Why do English football fans sing “Sweet Caroline”?
That changed in 2002, when a new executive vice president of public affairs, Charles Steinberg, convinced the control room to put the song on regular rotation.
“This song can have transformative powers,” recalls Dr. Steinberg, who is now director of sports communications at Emerson College and president of the Worcester Red Sox, having said at the time. “He may be able to take a melancholy crowd and cheer them up.”
He was right. Since then, “Sweet Caroline” has become a staple of Fenway games, regularly played midway through the eighth inning. And no matter how out of balance the score was, you could always count on the fans to sing along.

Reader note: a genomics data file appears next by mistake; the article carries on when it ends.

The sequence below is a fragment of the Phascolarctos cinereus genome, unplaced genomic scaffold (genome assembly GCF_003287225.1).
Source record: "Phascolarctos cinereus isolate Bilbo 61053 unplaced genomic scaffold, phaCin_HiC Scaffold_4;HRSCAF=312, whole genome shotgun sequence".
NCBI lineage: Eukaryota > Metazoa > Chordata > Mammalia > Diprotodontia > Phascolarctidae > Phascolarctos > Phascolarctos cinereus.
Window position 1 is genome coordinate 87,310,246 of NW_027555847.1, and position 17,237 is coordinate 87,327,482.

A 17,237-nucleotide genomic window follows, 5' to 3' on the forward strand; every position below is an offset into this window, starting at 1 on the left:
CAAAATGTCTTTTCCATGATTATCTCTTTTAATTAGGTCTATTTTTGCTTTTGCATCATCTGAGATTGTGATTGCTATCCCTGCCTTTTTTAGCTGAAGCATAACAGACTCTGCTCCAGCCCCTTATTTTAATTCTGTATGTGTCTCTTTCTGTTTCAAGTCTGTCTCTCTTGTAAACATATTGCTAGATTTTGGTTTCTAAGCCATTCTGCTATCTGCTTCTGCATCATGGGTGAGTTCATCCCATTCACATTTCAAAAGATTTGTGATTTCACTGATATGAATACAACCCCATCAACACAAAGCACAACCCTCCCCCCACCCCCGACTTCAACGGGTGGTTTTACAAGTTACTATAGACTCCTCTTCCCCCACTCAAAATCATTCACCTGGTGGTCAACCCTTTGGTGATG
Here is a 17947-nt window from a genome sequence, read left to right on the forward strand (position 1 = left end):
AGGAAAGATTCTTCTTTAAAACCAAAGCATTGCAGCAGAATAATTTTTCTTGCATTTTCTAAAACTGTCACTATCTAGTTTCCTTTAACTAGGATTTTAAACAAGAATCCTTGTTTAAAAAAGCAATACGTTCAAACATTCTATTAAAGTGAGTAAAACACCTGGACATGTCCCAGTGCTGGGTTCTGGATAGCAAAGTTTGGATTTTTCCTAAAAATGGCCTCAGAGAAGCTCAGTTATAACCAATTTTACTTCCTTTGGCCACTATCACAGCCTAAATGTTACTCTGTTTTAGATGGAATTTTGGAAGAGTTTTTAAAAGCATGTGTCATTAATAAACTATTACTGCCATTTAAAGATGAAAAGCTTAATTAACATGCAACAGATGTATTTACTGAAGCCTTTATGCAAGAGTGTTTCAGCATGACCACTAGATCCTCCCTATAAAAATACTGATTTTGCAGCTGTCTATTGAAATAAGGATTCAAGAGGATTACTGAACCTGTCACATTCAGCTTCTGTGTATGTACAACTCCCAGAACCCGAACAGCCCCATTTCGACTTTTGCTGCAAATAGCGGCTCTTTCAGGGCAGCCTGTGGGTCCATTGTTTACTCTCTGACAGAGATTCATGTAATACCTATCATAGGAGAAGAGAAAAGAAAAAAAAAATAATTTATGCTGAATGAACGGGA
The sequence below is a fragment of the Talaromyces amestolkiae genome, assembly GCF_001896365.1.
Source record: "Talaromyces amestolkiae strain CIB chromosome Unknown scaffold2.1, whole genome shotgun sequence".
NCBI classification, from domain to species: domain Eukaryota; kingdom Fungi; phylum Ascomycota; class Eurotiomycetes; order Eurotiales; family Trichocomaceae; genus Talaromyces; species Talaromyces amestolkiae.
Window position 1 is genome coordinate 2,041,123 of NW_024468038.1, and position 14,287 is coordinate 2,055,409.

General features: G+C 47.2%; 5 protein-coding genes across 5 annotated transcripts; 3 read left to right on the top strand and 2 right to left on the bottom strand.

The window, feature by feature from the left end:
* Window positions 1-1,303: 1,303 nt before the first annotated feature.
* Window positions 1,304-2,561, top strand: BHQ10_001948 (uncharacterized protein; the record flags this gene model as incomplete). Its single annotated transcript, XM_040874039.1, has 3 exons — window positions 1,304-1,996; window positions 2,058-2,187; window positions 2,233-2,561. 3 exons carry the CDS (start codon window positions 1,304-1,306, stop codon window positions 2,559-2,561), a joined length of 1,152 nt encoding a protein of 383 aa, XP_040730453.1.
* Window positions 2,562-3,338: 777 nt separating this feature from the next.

Mr. Diamond performed the song at Fenway in April 2013. The appearance – which was unexpected until the very last minute, according to Dr. Steinberg – was a gesture of solidarity in the days following the Boston Marathon bombing, when “Sweet Caroline” has become an unofficial anthem for a city shaken by tragedy.
“I just knew I had to be there,” Mr Diamond said, adding that his wife, Katie, had cold-called Fenway in a last-minute attempt to get him into the stadium before the game.
Then as now, opposing teams sang “Sweet Caroline” in solidarity after difficult times. In England, a country now betting on easing restrictions imposed earlier in the pandemic, the song’s buoyancy seems a bit cheeky, if not provocative.
“This one seemed to hit the button with so many people,” Mr. Perry said.
“It’s a song to celebrate good things, and it seems to bring good luck to those who embrace it,” Mr. Diamond said. “It’s also a song of unity and can bring together even the fiercest competitors. But of course I want England to win because I love the way they sing it so enthusiastically.